A new study of Batrachochytrium dendrobatidis (Bd), a deadly fungus that affects amphibians worldwide, found that it spreads by making males’ mating calls more attractive to females. The pathogen alters the reproductive habits of different species of amphibians, explaining why frogs and related species continue to disappear across the globe.
“If true—that the fungus is manipulating individuals’ behaviors to facilitate its spread—then this is extraordinary,” says Michael Ryan, a herpetologist at the University of Texas, Austin, who was not involved in the study.
Bd causes a condition named chytridiomycosis or chytrid fungus disease, which destroys amphibians‘ skins, disrupts their immune systems and ultimately causes heart failure and death. It was first discovered in the 1990s when several species of frogs in Australia and Central and South America went through massive die-offs.
The extinction of hundreds of amphibian species in recent years has been attributed to Bd, and it could potentially affect one third of the amphibian species currently on the planet. While there is no known cure for the fungus, a few species of frogs are known to survive several years after infection — indicating a certain level of adaptation towards fighting it.
But as Bd has been relatively contained up to now and species are being exposed to it for the first time, usually there is little natural defense against the fungus.
“Some people think that amphibian populations are declining primarily due to catastrophic die-offs caused by Bd,” says Bruce Waldman.
“But the story is much more complicated than that.”
Waldman and his student Deuknam An studied Japanese tree frogs (Hyla japonica) in the wild to find out how Bd affects species seemingly resistant to it. This amphibian, which inhabits area in central Asia, Korea and Japan, hasn’t been experiencing the massive die-offs associated with the pathogen even though individuals are getting infected.
The team studied and recorded the mating calls of 42 male Japanese tree frogs from June to mid-August 2011 (during the mating season) in the rice paddies of South Korea. Here’s a recording of a normal call:
They looked for things such as the number of pulses per note, repetition rate of pulses, number of notes or total duration of the call. Out of this sample, nine frogs tested positive for Bd. These were slightly larger than their uninfected counterparts (40.17mm on average compared to 39.24mm.)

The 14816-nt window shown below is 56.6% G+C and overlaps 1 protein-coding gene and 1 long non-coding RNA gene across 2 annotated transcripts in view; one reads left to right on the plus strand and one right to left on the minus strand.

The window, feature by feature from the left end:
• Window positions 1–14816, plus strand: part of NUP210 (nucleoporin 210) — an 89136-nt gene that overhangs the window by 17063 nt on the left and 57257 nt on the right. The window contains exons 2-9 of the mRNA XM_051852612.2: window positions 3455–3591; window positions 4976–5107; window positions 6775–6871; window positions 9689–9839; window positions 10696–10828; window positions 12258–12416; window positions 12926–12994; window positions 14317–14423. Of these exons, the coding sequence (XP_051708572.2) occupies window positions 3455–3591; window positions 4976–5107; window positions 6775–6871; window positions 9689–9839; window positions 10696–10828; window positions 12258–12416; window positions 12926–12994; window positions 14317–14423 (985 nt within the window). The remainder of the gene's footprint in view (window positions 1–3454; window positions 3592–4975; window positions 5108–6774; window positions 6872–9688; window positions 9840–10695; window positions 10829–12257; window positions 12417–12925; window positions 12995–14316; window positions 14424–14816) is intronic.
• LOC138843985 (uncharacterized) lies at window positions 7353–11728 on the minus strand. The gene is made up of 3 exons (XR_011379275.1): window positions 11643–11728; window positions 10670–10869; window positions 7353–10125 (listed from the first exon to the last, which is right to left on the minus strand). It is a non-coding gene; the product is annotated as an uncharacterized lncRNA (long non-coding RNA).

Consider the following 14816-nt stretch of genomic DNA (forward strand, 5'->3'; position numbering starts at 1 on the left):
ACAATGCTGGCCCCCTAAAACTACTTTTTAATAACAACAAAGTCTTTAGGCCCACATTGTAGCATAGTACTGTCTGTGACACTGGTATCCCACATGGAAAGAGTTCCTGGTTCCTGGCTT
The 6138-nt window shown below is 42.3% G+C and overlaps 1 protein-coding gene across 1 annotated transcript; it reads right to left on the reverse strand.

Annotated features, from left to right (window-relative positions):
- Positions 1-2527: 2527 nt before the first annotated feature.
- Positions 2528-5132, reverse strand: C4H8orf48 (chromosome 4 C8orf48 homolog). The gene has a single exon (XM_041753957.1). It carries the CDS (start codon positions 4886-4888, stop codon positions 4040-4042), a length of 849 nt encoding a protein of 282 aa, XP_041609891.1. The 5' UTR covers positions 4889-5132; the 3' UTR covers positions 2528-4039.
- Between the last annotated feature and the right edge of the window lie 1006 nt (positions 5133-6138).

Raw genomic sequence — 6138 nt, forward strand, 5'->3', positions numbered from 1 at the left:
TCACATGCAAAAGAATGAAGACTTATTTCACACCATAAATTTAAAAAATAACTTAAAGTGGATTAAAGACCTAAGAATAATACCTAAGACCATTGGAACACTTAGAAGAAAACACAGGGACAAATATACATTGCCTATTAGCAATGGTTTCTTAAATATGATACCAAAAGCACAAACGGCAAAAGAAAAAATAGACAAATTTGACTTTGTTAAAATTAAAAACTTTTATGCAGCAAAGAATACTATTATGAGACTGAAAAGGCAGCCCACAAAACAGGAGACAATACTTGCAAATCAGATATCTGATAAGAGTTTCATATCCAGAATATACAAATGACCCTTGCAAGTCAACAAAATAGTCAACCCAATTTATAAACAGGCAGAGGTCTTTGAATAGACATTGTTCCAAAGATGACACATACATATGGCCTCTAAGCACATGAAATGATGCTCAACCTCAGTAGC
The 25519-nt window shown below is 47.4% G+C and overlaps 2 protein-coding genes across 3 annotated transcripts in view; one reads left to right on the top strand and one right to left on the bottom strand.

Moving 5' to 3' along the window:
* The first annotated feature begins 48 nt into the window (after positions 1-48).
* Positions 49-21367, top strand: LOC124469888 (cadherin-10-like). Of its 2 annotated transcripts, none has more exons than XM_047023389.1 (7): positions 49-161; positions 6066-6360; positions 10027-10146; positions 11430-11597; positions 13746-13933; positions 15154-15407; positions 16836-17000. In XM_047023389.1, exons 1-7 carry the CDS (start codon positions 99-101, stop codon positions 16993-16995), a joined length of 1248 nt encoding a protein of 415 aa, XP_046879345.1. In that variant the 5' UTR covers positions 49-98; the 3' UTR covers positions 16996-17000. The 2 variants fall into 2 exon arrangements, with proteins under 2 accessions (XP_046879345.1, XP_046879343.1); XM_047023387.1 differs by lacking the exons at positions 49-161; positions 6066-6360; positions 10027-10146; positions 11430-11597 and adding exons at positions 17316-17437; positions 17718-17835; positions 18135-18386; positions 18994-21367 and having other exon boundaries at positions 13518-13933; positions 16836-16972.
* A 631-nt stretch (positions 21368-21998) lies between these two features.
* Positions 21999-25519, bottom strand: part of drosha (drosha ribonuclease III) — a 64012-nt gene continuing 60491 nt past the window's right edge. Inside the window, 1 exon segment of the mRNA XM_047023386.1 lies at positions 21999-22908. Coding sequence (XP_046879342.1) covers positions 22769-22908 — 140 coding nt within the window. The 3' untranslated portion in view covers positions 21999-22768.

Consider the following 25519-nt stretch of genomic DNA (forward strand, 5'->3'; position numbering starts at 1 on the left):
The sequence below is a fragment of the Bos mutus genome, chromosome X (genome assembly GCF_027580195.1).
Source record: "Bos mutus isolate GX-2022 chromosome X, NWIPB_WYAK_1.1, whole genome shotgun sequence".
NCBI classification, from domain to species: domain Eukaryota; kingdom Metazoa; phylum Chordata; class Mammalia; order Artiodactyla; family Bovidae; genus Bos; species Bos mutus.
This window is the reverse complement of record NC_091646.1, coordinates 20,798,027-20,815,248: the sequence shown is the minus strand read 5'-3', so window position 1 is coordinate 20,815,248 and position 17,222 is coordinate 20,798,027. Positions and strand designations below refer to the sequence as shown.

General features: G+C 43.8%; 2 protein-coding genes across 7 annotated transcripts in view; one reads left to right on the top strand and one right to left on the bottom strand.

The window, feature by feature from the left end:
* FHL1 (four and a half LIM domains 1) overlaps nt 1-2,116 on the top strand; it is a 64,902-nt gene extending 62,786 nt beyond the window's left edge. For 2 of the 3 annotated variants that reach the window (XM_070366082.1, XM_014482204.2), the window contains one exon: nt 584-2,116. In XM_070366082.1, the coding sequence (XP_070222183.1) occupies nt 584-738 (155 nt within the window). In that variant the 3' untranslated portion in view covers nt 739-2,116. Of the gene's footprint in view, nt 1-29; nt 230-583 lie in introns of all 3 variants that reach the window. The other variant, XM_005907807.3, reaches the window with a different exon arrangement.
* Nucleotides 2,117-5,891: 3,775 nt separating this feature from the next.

The team also reported that these males became lethargic, but put more effort into their calls compared to the others– for example, they produced longer songs, a trait which females are known to prefer. Here’s a recording of a Bd-infected male:
If you were a female Japanese frog, your lady-frog-parts would be on fire right now.
“Therefore one would expect the amount of calling to be lower in infected males,” Ryan notes.
“But this is not what the study found—and that’s very surprising.”
This suggests, he adds, that Bd can act like a parasite and turn its host into a zombie. These zombie males then go on to spread Bd further in the population by using their fungus-fueled sex appeal: the females they mate with become infected too, and their offspring inherit the fathers’ susceptibility to chytrid fungus disease.
The team hasn’t been able to figure out how Bd changes the host’s behavior, but they to have a theory. They point out that the force of natural selection may be looming over these males, which put an extra effort into their calls in order to reproduce faster as a way to compensate for their shorter lifespans.
But the end result is that while the infected males certainly get more action, the population as a whole is severely harmed.
“Bd has an impact on frog populations even when we don’t see outbreaks of chytridiomycosis,” says Cori Richards-Zawacki, a behavioral ecologist at the University of Pittsburgh in Pennsylvania.
Richards-Zawacki recently found that the disease causes male leopard frogs in the lab to up their reproductive efforts. Although it might seem that a species has adapted to Bd and shows no clinical signs of the disease, she says, “in reality it’s still stressed by the infection, which is likely to take a less dramatic but still important toll on the population over time.”
Waldman says that these “sublethal” effects can kill off a species even if it survives the initial die-off from the pathogen.
“Some of these populations that were hard hit are coming back, but slowly. Their populations are small, and that leaves them vulnerable to other random catastrophic events that might lead to extinction.”
The scientists looked at only one frog species—and only one of its life history stages, Waldman also notes.
“It shows that Bd continues to be an enigma.”